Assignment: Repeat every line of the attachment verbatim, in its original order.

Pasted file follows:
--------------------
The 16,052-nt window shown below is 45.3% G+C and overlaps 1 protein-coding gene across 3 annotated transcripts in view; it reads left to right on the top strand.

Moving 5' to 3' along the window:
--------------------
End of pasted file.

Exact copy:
The 16,052-nt window shown below is 45.3% G+C and overlaps 1 protein-coding gene across 3 annotated transcripts in view; it reads left to right on the top strand.

Moving 5' to 3' along the window: